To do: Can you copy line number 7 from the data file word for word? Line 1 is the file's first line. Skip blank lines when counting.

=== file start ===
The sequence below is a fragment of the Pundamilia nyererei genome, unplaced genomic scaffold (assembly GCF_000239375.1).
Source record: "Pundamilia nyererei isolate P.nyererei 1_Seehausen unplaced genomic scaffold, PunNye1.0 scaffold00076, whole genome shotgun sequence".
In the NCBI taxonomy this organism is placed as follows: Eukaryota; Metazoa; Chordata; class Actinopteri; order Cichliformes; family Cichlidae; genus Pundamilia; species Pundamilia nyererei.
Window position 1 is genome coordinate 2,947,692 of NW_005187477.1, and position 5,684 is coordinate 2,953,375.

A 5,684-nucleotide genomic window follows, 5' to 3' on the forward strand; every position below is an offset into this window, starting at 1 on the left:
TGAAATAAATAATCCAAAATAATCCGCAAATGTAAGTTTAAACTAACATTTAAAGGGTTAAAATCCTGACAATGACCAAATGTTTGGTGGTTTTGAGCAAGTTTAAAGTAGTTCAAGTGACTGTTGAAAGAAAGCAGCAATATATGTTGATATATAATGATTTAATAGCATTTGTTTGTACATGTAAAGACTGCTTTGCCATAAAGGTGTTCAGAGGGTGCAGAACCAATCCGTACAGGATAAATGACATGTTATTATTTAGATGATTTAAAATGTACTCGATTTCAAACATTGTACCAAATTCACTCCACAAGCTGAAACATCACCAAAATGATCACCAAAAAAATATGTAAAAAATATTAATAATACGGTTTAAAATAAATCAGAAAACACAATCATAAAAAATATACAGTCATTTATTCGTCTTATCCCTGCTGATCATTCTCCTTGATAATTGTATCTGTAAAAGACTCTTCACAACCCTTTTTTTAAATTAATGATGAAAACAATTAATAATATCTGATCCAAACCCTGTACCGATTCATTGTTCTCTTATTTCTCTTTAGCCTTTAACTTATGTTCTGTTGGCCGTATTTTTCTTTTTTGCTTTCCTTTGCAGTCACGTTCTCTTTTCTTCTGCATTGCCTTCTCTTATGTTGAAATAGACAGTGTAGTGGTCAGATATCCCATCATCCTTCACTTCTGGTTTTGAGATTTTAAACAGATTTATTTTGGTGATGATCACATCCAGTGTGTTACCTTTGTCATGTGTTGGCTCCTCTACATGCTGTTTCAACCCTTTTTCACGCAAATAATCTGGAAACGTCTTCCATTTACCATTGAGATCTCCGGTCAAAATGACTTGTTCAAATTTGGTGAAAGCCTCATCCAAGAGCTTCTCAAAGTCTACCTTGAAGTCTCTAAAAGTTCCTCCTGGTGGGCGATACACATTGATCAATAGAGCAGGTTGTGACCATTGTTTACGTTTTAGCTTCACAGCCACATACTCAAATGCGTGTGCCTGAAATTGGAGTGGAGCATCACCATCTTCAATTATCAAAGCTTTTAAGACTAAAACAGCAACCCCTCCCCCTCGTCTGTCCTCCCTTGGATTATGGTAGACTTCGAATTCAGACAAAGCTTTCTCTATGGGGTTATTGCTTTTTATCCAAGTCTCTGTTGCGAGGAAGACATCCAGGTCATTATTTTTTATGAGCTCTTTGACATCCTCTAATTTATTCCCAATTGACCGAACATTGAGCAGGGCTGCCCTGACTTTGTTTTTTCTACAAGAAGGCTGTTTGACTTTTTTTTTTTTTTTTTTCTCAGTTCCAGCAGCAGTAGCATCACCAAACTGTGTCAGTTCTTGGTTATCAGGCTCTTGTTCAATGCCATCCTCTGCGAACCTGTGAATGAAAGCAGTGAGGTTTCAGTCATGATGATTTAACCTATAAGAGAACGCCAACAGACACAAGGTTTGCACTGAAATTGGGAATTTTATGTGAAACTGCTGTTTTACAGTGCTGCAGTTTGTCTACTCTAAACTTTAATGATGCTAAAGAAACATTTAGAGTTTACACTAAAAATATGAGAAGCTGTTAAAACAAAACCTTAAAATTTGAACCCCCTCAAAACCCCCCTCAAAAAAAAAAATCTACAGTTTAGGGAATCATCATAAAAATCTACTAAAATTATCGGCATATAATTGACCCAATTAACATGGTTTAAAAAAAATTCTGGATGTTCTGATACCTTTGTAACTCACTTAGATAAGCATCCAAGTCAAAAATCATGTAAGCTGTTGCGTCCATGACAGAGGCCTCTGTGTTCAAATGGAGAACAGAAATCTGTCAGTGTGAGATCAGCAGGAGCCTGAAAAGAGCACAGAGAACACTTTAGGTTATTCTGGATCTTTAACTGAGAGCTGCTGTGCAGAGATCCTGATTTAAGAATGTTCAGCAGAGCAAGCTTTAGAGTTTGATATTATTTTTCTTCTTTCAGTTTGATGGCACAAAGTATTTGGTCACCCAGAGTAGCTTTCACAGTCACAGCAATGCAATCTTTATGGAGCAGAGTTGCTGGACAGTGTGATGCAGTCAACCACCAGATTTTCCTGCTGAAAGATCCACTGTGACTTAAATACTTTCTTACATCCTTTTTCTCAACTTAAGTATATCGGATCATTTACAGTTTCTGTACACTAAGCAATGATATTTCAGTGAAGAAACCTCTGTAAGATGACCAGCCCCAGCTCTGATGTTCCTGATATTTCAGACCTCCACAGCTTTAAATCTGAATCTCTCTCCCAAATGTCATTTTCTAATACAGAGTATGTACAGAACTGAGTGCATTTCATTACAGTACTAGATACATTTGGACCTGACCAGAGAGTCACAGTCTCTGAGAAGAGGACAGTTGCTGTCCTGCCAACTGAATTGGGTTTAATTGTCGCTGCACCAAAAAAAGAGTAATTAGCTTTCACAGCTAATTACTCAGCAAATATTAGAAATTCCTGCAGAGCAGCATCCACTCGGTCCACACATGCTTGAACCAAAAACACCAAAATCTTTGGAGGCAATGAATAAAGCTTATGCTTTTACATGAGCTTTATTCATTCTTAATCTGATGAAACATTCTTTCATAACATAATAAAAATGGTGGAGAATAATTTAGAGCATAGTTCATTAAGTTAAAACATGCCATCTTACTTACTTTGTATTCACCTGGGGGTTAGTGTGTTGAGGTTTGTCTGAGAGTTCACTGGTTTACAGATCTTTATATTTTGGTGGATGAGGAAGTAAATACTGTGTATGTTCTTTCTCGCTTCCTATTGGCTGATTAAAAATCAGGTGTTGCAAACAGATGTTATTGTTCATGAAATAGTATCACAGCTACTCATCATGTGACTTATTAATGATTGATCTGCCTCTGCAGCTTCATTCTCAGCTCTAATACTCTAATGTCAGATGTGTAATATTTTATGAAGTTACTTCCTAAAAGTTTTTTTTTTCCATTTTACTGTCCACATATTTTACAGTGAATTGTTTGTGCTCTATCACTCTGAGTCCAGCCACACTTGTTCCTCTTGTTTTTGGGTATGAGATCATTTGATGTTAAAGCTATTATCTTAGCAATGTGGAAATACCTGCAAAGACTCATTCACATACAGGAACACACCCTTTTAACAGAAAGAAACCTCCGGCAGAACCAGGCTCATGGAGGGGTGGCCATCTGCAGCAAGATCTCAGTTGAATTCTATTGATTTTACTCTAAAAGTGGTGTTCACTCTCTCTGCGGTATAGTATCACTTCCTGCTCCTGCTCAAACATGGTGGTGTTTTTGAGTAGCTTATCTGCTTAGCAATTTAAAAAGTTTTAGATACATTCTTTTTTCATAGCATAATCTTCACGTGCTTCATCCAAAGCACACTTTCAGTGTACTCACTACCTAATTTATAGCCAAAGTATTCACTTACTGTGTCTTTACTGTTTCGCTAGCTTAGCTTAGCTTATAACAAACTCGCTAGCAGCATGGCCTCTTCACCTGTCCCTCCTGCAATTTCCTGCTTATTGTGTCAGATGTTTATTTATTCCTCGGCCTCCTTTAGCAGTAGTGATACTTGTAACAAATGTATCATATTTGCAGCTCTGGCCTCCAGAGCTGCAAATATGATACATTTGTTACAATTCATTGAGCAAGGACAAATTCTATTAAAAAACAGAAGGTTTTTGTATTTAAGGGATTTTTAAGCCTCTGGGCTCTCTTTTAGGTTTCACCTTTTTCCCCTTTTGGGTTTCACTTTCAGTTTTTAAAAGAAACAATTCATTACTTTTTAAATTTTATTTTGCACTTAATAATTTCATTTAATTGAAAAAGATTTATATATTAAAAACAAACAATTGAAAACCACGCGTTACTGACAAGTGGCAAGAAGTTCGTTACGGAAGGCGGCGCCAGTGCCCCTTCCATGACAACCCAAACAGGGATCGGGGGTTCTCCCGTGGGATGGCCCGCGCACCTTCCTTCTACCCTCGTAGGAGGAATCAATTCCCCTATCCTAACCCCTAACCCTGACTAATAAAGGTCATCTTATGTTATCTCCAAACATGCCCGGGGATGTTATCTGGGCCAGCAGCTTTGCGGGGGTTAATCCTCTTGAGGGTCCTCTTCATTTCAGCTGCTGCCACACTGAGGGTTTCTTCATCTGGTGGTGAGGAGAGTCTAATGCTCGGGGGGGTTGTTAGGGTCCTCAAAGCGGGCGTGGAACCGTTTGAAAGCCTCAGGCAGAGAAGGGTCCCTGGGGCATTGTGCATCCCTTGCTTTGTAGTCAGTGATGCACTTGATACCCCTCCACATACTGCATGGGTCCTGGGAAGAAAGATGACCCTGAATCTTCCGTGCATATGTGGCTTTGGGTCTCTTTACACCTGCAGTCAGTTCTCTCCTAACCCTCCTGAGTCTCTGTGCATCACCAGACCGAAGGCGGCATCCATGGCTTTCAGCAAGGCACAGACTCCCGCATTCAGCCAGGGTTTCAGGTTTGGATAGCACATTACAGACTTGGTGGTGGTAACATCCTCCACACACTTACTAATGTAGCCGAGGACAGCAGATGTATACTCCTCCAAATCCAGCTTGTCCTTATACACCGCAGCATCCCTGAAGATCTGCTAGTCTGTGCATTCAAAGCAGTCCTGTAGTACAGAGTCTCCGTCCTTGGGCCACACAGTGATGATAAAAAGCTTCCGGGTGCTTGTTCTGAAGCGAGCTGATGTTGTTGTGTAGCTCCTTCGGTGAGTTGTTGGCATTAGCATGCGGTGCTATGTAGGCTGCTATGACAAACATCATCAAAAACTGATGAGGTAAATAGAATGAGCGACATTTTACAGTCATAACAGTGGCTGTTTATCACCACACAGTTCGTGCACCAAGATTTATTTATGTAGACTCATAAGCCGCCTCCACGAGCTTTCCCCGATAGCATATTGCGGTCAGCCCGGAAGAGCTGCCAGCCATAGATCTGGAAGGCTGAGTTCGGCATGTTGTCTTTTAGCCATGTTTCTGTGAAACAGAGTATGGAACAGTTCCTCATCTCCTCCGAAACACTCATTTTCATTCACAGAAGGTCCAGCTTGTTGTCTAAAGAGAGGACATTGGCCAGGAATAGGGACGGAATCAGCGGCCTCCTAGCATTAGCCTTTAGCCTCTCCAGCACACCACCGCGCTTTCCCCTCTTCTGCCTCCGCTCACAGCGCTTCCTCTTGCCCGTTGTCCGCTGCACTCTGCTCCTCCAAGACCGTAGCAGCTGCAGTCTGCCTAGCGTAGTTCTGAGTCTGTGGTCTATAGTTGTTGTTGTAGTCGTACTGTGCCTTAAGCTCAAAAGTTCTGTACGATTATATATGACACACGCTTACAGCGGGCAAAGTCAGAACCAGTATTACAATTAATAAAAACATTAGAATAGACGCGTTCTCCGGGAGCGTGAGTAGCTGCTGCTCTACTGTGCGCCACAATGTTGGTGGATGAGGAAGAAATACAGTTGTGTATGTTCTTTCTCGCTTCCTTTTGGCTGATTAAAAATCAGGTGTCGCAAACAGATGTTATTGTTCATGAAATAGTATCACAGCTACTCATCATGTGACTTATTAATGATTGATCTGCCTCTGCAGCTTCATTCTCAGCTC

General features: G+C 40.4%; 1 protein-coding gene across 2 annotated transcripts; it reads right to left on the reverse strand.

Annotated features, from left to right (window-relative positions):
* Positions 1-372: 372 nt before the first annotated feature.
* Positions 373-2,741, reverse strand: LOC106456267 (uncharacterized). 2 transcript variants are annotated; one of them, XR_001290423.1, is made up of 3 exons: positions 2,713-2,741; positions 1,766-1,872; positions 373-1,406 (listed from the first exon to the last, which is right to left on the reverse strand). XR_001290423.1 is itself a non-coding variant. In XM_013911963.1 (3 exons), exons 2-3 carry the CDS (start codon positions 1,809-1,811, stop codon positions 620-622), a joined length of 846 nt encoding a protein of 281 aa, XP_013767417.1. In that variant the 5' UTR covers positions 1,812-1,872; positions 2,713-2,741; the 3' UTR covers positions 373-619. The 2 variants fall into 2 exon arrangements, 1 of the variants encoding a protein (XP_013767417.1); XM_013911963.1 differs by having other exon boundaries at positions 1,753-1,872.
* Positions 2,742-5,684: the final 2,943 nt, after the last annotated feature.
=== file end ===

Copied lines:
General features: G+C 40.4%; 1 protein-coding gene across 2 annotated transcripts; it reads right to left on the reverse strand.